The recent election shocked many people who only see and hear evidence that people agree with them, partially because polling data failed to capture opinion well. The political and cultural diversity of our country is rendered invisible by the closeness with our friends in contrast to the distance from strangers outside our social bubbles. When we don’t communicate with others of differing opinions, we do worse than get the impression that we’re completely rational or even infallible, we fail to fully consider the others as people who hold their opinions for a reason.

What it does

Echo Chamber is a messaging and debate platform where people with opposing views on a given topic are paired and encouraged to be respectful and convincing about their point of view. Users can answer an opinion question about an existing topic, or generate and post their own, and get put into a chatroom with someone else who wants to hear the other side. At the end of the conversation, the two participants rate each other on how respectful and convincing their conversation partner was, so people can get feedback about how they’re sharing their opinion.

How we built it

Echo Chamber is an Android app which uses Facebook authentication to log people in and pull basic demographic info as well as a profile picture. When users select a topic and opinion, that information hits a Heroku web server running on Node JS + Express, which communicates with a PostgreSQL database. From there, users are routed into a chatroom where communication is facilitated by the PubNub API.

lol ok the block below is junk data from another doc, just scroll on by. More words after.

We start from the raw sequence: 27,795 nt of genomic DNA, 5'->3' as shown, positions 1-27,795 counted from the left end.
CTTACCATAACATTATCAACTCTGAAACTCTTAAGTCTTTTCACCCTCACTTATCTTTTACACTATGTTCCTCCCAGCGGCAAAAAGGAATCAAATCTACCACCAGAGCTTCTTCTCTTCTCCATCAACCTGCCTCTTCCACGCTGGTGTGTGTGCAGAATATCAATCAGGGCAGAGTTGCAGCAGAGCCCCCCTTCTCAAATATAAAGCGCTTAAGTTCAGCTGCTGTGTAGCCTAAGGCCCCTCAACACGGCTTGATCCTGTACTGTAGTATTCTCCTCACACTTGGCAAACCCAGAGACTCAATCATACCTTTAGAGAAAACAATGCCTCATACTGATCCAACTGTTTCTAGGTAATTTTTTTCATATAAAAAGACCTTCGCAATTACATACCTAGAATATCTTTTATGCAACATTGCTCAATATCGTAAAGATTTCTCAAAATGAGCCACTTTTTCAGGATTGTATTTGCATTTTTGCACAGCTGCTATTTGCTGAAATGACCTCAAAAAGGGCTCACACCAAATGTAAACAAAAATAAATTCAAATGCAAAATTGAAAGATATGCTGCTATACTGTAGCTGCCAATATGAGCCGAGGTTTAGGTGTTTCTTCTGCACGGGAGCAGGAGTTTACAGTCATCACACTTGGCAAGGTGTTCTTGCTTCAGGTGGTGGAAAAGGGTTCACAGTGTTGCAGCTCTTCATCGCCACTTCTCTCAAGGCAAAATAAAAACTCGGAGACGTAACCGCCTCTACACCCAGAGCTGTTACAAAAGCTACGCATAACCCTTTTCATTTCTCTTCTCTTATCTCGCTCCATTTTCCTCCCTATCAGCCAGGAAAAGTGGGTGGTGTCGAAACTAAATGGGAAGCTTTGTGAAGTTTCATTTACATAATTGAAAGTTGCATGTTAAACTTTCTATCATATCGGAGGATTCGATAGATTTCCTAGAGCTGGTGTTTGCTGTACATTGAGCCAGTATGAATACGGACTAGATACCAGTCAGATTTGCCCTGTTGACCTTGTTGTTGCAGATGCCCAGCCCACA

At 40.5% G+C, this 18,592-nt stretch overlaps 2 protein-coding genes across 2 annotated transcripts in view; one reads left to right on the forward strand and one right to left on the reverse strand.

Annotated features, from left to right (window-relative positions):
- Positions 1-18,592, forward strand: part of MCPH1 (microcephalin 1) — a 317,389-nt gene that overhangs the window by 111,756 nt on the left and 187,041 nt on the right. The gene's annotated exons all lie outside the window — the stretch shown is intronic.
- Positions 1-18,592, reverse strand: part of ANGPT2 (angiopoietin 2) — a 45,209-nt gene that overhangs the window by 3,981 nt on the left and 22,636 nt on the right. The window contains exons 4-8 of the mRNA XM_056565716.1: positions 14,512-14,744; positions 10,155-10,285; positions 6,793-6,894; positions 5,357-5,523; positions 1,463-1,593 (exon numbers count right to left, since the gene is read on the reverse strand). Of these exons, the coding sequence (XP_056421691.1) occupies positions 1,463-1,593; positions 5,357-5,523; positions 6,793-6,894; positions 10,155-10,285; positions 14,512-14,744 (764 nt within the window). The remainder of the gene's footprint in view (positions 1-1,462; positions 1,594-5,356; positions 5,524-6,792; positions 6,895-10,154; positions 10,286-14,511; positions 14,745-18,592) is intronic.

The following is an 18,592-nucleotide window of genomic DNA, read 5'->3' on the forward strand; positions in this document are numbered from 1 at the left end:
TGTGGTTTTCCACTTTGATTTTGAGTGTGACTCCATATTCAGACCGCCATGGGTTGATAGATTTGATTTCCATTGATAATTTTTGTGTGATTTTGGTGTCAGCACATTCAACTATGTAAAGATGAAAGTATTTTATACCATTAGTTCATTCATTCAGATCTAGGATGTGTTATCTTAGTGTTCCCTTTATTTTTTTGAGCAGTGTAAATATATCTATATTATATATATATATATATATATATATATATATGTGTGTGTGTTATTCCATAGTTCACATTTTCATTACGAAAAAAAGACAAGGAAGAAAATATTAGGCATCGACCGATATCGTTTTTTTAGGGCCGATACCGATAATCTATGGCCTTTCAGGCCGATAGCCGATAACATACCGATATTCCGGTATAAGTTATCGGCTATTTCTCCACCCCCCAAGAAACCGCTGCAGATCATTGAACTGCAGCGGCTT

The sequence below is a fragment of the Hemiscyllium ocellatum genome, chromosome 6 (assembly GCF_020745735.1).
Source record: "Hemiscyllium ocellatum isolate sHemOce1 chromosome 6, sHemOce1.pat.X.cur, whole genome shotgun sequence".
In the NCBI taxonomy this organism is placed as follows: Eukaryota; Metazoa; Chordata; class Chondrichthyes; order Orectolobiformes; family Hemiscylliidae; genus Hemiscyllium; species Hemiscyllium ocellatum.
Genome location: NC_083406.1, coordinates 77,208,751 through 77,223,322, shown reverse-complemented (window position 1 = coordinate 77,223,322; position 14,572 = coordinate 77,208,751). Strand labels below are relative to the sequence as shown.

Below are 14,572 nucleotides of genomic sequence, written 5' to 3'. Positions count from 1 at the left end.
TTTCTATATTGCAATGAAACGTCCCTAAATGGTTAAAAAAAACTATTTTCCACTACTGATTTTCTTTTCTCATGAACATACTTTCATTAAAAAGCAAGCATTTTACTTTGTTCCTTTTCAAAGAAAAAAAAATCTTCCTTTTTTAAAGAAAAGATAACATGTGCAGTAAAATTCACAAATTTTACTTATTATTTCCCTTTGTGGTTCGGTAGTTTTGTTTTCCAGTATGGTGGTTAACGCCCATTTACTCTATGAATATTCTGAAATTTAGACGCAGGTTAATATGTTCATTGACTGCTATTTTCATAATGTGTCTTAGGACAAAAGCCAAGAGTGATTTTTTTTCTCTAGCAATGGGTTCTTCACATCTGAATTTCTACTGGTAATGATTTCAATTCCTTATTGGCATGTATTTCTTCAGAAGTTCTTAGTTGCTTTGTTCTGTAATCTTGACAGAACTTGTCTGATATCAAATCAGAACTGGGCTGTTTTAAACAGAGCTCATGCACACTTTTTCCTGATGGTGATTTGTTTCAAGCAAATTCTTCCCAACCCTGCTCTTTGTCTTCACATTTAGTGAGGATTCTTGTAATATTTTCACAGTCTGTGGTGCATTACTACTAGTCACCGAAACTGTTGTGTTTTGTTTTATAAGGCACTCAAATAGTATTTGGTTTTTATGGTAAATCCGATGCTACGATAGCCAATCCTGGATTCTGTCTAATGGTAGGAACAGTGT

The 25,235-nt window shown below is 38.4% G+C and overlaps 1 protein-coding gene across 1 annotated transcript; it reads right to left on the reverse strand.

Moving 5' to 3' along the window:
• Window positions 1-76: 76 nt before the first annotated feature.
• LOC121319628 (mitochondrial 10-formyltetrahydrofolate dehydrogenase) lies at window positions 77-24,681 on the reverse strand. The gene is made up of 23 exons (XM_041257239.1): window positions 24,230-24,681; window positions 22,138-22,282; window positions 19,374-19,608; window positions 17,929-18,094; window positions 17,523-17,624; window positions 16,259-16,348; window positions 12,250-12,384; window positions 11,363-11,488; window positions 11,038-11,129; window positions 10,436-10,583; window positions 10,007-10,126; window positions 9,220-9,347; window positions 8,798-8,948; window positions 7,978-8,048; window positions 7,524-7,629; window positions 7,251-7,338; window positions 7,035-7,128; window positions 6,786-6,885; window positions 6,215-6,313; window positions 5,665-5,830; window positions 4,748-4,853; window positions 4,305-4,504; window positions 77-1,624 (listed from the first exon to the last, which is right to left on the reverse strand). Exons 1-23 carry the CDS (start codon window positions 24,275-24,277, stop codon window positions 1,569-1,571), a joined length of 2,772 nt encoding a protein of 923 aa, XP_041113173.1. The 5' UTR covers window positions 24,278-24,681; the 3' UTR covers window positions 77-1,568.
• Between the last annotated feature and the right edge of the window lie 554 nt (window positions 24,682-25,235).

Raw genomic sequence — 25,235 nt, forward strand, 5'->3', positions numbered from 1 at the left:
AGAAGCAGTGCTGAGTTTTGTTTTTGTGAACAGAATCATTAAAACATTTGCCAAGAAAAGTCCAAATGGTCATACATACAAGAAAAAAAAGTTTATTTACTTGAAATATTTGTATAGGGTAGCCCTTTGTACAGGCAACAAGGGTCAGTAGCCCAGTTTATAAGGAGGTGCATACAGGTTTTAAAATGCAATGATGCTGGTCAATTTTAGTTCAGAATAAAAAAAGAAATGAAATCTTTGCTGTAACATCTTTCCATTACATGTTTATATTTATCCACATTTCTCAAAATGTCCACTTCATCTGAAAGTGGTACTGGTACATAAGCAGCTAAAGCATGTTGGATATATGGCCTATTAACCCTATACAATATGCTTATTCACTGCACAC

Challenges we ran into

Firstly, we planned out way too many features, not all of which got done. Building a reliable real-time chat client on Android was quite difficult. In addition to the Android app, we spent a lot of time trying to build a web application, but Angular and Facebook logins completely refused to play nice and we decided to focus on Android. Additionally the hackers who wrote the backend had never used Node JS nor Express, so they spent a lot of time learning.

Accomplishments that we're proud of

We overcame almost all of our challenges! We built something that we all genuinely wanted to use. All of us used new technologies in successful ways, to build a functional application.

What we learned

It’s not a great idea to try to build the same client functionality on two different platforms with a time constraint. It’s also not ideal to spend a lot of time planning a huge featureset only to realize that the main features provide adequate difficulty and challenge to implement.

What's next for Echo Chamber

We’re going to further incorporate social media by allowing two conversants to add each other after their conversation if they both want to. We’re going to start making a graph where each node is a person and an edge exists if they are Facebook friends. Then we’ll make the matching based on graph search algorithms which determine the furthest person from you in your connected component, and also which people aren’t even remotely connected to you. We’re going to improve the incentive to earn respect and convincingness points by allowing them them to be used to buy increased visibility for your topic. We’re considering allowing outsiders such as journalists to view the results of the polling questions we use to match people.

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